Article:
Why I let my daughter wear skimpy outfits at gymnastics

Photo: Getty Images
Photo: Getty Images 

My seven-year-old daughter is a passionate gymnast. She had been asking me to take her to gymnastics classes for about a year before I relented at the start of last year, and she's taken to it like it is her calling in life.

One of the things my daughter loves most about gymnastics is the fashion. She's into the scrunchies and sequins, and the tiny cropped top and hot pants that almost all the little girls rock in her class.

My daughter now has an array of outfits – all sparkly, all skimpy, all cherished.

I remember being taken aback a little when we first went along to a class and saw all that flesh. It's not exactly what I would choose to dress my daughter in, and she started the year in a leotard and skirt left over from her ballet days.

But it wasn't long before we had invested in a black shiny ensemble that had my daughter loving herself sick and twirling in front of my bedroom mirror for ages.

At a recent carnival I stood next to a mother whose daughter was in the same class, watching as our children tumbled, cartwheeled and balanced together. The decision had been made in that family for the little girl to dress in a pair of baggy shorts and a t-shirt – a perfectly valid choice and one that I gave no second thought to at the time.

We're all just doing our thing, right? Then the mother decided to give me her unsolicited take on the fashion of gymnastics.

"Molly* loves the classes," she said to me as we watched from the sidelines together. "But I don't know if we can keep coming here – I just find the way the little girls dress to be so inappropriate."

I had a feeling I knew what she meant, but I asked, just to be sure.


"Inappropriate, how?" I said.

"You know," she nodded towards our little group, "They're showing so much skin. It's unnecessary for little girls."

I took a moment to digest what this mum was telling me, especially given that her daughter was the only one out there not wearing the two piece spandex "uniform" – which meant that she had to know mine was one of the dozen or so little girls wearing it.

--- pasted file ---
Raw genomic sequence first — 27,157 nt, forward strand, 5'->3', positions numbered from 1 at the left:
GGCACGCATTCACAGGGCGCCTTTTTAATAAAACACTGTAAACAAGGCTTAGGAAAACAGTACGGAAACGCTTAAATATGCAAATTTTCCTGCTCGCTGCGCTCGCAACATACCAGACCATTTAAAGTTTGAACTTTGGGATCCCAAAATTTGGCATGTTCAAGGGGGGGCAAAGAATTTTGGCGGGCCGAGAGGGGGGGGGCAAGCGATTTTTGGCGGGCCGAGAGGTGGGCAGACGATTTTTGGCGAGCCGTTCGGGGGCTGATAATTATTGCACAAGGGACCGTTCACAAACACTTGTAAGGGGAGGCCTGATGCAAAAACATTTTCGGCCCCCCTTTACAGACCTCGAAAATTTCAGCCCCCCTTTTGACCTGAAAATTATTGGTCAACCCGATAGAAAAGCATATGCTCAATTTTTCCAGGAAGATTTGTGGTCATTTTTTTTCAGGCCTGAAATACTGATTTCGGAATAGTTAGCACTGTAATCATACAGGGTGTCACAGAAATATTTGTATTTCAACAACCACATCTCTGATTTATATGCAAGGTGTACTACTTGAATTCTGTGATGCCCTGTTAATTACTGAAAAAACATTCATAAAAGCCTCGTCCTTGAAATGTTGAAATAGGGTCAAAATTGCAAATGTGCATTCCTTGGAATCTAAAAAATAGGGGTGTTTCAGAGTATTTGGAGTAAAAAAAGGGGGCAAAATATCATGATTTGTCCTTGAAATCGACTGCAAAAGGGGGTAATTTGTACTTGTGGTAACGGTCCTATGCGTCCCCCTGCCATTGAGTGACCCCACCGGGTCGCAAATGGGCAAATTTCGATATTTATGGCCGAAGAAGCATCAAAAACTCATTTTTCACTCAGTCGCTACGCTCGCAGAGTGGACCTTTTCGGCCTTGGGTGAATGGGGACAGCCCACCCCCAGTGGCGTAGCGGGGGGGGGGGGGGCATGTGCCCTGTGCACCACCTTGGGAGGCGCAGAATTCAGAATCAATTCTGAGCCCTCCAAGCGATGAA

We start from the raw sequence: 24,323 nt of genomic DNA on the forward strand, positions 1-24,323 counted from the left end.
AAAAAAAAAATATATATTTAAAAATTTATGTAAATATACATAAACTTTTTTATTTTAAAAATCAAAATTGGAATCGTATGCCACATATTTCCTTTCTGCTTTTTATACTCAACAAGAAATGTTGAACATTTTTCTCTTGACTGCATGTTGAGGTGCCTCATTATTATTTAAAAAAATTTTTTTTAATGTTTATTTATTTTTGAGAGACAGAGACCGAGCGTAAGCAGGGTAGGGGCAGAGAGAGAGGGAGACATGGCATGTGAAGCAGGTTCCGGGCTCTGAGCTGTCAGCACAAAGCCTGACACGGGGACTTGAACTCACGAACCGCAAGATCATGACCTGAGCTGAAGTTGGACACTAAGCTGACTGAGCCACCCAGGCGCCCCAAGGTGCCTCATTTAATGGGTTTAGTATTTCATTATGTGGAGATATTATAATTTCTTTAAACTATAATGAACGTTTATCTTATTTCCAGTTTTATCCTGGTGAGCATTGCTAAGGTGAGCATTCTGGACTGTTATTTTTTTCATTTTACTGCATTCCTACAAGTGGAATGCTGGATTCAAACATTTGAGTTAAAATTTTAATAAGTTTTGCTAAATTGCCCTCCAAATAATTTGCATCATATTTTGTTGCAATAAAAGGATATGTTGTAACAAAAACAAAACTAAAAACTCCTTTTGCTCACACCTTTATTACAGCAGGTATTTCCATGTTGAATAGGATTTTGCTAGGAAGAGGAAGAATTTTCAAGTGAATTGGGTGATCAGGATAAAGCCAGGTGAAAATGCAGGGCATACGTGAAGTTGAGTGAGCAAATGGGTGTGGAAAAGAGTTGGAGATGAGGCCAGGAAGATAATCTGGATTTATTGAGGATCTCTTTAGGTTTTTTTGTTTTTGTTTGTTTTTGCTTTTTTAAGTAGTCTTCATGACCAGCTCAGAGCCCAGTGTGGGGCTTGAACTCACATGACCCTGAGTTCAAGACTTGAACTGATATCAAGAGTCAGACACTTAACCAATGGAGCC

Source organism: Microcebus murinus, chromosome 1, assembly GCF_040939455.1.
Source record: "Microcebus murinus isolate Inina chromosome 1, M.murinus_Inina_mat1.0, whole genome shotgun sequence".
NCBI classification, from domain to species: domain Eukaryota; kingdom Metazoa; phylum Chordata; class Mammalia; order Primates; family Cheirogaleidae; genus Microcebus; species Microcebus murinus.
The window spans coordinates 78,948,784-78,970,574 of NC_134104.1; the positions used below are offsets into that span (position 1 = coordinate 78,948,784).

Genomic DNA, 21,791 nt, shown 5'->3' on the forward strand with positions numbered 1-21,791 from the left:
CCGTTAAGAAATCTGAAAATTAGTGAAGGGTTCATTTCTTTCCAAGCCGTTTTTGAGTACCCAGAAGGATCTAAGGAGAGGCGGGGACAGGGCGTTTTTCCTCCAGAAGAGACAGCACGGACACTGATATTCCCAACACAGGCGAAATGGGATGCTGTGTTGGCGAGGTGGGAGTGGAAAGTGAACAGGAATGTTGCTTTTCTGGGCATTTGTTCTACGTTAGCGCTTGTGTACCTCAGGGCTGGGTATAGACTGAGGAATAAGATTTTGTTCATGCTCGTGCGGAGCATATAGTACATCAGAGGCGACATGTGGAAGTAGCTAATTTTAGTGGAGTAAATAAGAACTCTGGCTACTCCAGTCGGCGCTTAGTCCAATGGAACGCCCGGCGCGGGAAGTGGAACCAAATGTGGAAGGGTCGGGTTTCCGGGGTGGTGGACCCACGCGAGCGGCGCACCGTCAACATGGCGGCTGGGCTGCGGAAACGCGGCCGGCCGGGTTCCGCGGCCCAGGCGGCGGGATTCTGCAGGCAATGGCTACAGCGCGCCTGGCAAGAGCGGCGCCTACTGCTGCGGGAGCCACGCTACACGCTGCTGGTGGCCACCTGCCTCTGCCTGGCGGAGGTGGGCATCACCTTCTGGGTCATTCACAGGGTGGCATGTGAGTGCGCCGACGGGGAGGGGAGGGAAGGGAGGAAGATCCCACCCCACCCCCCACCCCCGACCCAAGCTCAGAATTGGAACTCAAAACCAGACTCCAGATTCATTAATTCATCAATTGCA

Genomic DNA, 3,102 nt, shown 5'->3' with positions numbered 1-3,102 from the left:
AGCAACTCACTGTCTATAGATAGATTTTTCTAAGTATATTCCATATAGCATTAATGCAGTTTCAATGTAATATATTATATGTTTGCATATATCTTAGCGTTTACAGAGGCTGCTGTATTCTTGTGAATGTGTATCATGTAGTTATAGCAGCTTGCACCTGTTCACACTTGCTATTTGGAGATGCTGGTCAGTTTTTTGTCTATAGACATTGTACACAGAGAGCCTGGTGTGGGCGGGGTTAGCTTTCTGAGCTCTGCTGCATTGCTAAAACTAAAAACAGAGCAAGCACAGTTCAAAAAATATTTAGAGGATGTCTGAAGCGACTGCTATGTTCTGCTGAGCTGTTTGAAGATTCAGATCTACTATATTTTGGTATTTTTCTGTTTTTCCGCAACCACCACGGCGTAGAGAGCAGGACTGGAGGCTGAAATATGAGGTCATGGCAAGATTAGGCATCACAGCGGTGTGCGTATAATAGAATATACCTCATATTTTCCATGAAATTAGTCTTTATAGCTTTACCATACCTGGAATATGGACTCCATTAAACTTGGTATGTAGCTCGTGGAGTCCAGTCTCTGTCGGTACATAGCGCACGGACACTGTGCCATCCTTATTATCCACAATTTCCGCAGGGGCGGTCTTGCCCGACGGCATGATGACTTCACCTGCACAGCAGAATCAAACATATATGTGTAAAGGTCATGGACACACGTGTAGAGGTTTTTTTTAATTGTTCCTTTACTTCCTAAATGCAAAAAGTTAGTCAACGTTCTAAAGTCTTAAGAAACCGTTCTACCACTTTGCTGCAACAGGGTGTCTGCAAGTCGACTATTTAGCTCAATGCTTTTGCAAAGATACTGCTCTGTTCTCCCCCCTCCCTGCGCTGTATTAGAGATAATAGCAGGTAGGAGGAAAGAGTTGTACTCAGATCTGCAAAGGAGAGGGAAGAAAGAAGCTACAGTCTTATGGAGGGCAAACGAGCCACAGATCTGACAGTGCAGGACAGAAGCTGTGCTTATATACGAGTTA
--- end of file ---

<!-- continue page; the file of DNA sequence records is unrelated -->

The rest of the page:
I decided to brush aside the fact she was telling me I was making bad decisions as a parent and explain to her why I allow my little girl to dress "inappropriately".

"I let my daughter wear those outfits simply because she likes them," I told her.

"Aside from the fact that the kids are practising a sport that involves precision bending and stretching of their bodies that is much easier for their teachers (and them) to see in those outfits, I don't see why I should tell my child she's wrong to like what she likes, if she's not hurting anyone," I said.

"We turn up week after week and watch these kids sweat and work hard in a sport they love. If my daughter feels good doing it in a cropped top and a pair of tiny shorts, who am I to tell her she's wrong?"

Molly then called to her mother that she wanted her water bottle, so the woman sniffed and bustled away from me, never to return. What I would also have said, given the opportunity, is that I will never tell my daughter (or my sons for that matter) what they should and shouldn't wear, nor how much of their bodies they should share with the world.

These pint-sized gymnasts want to be what they can see – and what they can see is the gymnasts at national level competing in the Olympics and the Commonwealth Games in their own tiny and sparkly outfits.

Who are they hurting by emulating their heroes? And what are we teaching them when we tell them to hide their bodies?

If I don't allow my daughter agency over her body and her clothing now, how can I expect her to learn what she's comfortable in order to make her own decisions later?

Sure, it's our job as parents to guide our children, but it's also important for our children to learn that they can make their own choices, especially when it comes to their own bodies.

There will be plenty of opportunities for them to feel ashamed of their bodies in the years to come, once the marketing machines start making them feel less than in order to sell  them all manner of "stuff" they don't really need.

For now, how about we let them enjoy their sport feeling good about themselves wearing whatever they like?